A few years ago we had the opportunity to share our ABeCeDarian review. ABeCeDarian Company offers a reading program that addresses the key areas of phonemic awareness, phonics, and fluency. It was a new way for us to learn reading, and I was recently considering starting it with our youngest (age 6). When I was introduced to the ABeCeDarian Interactive A Workbook I was excited to check it out with him!
In addition to now offering the Level A Workbook as an interactive digital resource the Teacher Manual – A is available as a digital version as well. It is a PDF download, so it could easily be viewed on your computer. I, personally, prefer to save PDF’s in iBooks on both my phone and iPad for easy access. I do still have the physical book, of course, but I find I much prefer the the digital download!
ABeCeDarian Interactive A Workbook
The ABeCeDarian Interactive Workbook is accessed online. We created a user account, and when we are logged into that account we can select the Interactive Workbook to get started. Because of this there is nothing to download.
We have found it does take a bit for the Interactive Workbook to load. It is completely normal to have a blank screen during that time. Shortly a loading page will come up and will load the workbook. Every time the Interactive Workbook is loaded it starts at the first page (the cover). Because of this, I found it’s a good idea to make note of where you left off. This will ensure you’re following the reading program as suggested. You can then click on the specific lesson you are on to continue.
To progress through the Interactive workbook we use my Windows laptop with touch screen. To advance pages, we simply click on the top right corner, and to go back we click on the bottom left. It is actually not that common for us to use the touch screen, so just that fact alone was fun for our son. I was also finding he just responds so much better to the digital version.
About the Reading Program
The ABeCeDarian Interactive A Workbook has been identical to the physical version up to this point. It takes a unique approach to learning to read. It really stresses the importance of letter sounds rather than the letter names, and I have found it’s much easier to teach this from the beginning rather than after they know and recognize all letters by name. It starts with simple three letter words and continues to build upon those same sounds while eventually progressing to new sounds.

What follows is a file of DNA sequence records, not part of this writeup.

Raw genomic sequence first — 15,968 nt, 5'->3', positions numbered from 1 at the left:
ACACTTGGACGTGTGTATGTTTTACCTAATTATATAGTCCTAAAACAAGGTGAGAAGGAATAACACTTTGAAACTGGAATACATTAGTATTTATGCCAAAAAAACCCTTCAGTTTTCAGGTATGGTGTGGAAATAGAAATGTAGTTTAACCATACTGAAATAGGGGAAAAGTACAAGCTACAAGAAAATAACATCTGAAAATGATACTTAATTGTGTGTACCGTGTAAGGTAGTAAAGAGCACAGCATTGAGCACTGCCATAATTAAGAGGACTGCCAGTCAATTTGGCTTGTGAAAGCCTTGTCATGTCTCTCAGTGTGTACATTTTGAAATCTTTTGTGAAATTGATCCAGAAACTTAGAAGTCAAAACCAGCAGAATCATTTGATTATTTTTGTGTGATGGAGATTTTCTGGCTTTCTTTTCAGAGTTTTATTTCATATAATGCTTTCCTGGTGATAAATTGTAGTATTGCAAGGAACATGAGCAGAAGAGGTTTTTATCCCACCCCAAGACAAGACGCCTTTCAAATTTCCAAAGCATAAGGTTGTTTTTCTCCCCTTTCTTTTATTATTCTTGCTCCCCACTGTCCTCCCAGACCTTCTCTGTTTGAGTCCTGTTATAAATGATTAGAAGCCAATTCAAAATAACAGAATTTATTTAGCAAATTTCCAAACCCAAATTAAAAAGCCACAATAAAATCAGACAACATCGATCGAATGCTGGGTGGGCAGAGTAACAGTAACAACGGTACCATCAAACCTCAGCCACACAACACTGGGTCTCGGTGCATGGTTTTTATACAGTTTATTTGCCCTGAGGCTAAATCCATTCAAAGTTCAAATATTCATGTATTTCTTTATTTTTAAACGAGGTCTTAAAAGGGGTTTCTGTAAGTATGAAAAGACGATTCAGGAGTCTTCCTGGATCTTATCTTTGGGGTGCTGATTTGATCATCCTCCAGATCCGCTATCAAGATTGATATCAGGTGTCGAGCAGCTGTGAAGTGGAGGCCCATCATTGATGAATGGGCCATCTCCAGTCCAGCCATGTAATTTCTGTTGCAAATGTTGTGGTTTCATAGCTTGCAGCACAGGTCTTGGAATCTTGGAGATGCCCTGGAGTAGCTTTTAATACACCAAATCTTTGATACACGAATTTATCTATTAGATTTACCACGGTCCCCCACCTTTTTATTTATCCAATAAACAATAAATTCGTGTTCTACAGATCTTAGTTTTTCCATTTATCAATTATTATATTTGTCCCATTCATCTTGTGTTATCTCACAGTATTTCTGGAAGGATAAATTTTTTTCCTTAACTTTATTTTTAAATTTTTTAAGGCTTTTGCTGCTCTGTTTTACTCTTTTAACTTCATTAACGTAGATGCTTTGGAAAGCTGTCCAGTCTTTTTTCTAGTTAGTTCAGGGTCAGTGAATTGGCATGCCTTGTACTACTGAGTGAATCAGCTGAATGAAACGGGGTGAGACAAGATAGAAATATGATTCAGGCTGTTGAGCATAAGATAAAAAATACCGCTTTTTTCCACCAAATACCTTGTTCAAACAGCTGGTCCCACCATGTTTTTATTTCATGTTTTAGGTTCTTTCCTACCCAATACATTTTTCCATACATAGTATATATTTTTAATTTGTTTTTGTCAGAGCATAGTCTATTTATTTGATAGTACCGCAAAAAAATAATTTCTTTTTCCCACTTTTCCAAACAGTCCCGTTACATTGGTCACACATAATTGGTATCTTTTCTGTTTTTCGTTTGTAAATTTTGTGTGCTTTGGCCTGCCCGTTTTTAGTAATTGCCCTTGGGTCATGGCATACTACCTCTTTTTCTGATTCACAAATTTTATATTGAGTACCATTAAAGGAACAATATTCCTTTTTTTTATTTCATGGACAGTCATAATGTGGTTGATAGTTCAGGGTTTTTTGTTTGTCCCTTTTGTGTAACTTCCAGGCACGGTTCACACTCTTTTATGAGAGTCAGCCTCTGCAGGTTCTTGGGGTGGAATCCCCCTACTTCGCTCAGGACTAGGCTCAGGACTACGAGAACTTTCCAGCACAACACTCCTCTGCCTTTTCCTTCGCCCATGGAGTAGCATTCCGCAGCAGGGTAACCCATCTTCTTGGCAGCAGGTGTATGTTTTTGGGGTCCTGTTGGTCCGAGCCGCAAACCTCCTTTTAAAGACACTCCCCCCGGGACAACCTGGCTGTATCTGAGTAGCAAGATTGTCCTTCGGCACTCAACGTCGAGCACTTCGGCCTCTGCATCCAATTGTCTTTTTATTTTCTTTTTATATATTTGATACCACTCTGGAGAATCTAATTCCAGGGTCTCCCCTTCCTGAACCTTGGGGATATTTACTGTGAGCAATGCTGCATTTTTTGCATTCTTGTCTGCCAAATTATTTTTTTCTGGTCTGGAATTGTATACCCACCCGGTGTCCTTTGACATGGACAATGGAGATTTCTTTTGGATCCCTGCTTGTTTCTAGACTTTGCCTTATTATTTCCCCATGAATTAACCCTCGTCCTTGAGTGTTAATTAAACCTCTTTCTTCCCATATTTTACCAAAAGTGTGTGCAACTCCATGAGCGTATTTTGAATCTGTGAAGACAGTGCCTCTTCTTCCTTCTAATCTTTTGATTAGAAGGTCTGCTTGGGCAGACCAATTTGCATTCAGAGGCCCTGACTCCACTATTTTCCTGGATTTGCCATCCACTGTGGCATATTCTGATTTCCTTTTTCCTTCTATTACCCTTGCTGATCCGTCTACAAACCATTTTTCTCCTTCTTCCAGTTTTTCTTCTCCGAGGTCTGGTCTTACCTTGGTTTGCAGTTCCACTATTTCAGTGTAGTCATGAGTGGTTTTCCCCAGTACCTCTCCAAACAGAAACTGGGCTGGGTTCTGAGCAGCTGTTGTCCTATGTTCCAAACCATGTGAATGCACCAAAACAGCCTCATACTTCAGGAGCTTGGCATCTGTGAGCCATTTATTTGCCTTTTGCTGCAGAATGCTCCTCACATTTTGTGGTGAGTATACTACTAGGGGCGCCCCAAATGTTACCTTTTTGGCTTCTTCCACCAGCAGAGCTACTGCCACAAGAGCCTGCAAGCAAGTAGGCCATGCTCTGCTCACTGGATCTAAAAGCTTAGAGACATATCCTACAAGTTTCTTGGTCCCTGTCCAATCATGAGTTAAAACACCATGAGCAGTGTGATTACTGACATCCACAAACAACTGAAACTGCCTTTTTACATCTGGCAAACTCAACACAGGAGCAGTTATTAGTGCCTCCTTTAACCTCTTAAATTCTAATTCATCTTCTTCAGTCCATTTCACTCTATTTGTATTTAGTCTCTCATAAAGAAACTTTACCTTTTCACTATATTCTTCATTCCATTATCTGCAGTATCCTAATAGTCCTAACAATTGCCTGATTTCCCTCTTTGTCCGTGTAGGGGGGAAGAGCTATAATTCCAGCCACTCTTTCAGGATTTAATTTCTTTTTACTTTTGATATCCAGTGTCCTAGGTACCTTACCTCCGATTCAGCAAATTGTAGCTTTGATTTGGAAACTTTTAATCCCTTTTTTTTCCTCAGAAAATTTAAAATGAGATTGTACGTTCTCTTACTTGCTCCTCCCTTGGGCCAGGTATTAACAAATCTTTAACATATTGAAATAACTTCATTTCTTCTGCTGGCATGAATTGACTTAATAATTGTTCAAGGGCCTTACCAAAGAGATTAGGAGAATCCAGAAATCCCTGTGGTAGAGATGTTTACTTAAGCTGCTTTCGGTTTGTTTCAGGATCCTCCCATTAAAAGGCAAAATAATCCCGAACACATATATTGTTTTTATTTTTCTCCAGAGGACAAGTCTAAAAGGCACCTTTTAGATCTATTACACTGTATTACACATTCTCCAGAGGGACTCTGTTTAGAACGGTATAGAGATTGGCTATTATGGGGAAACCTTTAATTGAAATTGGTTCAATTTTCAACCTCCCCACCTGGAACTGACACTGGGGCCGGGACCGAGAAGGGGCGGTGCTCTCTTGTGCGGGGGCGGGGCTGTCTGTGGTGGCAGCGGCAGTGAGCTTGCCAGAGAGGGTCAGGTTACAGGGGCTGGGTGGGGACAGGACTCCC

Additionally, it does include the writing as well. The touch screen really comes in handy for this. I am unsure whether or not you could use it without the touch screen, but I imagine it would be difficult if so. The writing is the biggest difference I have seen as far as how Chaz does with the program. Due to his fine-motor delays holding a pencil is challenging for him. This has allowed him to still practice the letter strokes without a pencil. He simply uses his finger to trace and write them.
Occasionally, it will make a random mark or line. If that had been on paper, he would have gotten very upset. If it happens in the Interactive Workbook, though, he thinks it is hilarious. Sometimes it is just a random error from another part of the hand touching the screen, but sometimes it’s just due to his challenges. Regardless, I love that he is still enjoying it because that makes a big difference in his attitude toward learning to write!
Teacher Manual – A
The Teacher Manual offers a step by step guide on how to conduct the lessons. It really includes a lot of detail, and I definitely recommend reading the introduction before beginning the program. It not only breaks down each activity but also includes what you should say out loud and what to do when a mistake was made. This has helped to avoid the frustration!
Overall, I think ABeCeDarian is a great reading program. It worked well for our older children, and now it is working well for our youngest. He has really been recognizing the letter sounds he has already learned and is doing great with learning the new letter sounds. I was glad to see how quickly he picked up the word building activities. This is definitely a reading program where I sit down with him, of course, and he’s just been enjoying it overall!
Plus, the digital options really make it convenient. It can be accessed easily, and the fact that it’s interactive makes a great difference. He can trace and write his letters without the frustration caused by holding a pencil. He is still able to practice those letter strokes and build those skills along the way!